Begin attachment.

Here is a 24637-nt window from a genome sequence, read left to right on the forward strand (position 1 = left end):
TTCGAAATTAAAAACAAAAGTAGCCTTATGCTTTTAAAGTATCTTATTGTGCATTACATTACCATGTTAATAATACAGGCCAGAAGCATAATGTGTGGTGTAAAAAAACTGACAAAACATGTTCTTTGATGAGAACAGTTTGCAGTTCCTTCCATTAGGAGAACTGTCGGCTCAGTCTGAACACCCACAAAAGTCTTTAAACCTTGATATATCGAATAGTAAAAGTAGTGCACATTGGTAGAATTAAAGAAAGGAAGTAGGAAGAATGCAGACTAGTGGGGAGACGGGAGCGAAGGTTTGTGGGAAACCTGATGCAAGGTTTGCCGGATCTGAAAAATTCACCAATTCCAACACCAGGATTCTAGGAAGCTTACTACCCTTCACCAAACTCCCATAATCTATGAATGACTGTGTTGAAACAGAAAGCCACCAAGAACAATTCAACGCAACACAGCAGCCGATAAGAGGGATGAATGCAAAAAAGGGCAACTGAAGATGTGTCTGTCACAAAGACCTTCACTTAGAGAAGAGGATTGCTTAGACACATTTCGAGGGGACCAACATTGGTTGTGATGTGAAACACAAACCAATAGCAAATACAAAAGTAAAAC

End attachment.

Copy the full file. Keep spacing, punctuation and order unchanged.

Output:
Here is a 24637-nt window from a genome sequence, read left to right on the forward strand (position 1 = left end):
TTCGAAATTAAAAACAAAAGTAGCCTTATGCTTTTAAAGTATCTTATTGTGCATTACATTACCATGTTAATAATACAGGCCAGAAGCATAATGTGTGGTGTAAAAAAACTGACAAAACATGTTCTTTGATGAGAACAGTTTGCAGTTCCTTCCATTAGGAGAACTGTCGGCTCAGTCTGAACACCCACAAAAGTCTTTAAACCTTGATATATCGAATAGTAAAAGTAGTGCACATTGGTAGAATTAAAGAAAGGAAGTAGGAAGAATGCAGACTAGTGGGGAGACGGGAGCGAAGGTTTGTGGGAAACCTGATGCAAGGTTTGCCGGATCTGAAAAATTCACCAATTCCAACACCAGGATTCTAGGAAGCTTACTACCCTTCACCAAACTCCCATAATCTATGAATGACTGTGTTGAAACAGAAAGCCACCAAGAACAATTCAACGCAACACAGCAGCCGATAAGAGGGATGAATGCAAAAAAGGGCAACTGAAGATGTGTCTGTCACAAAGACCTTCACTTAGAGAAGAGGATTGCTTAGACACATTTCGAGGGGACCAACATTGGTTGTGATGTGAAACACAAACCAATAGCAAATACAAAAGTAAAAC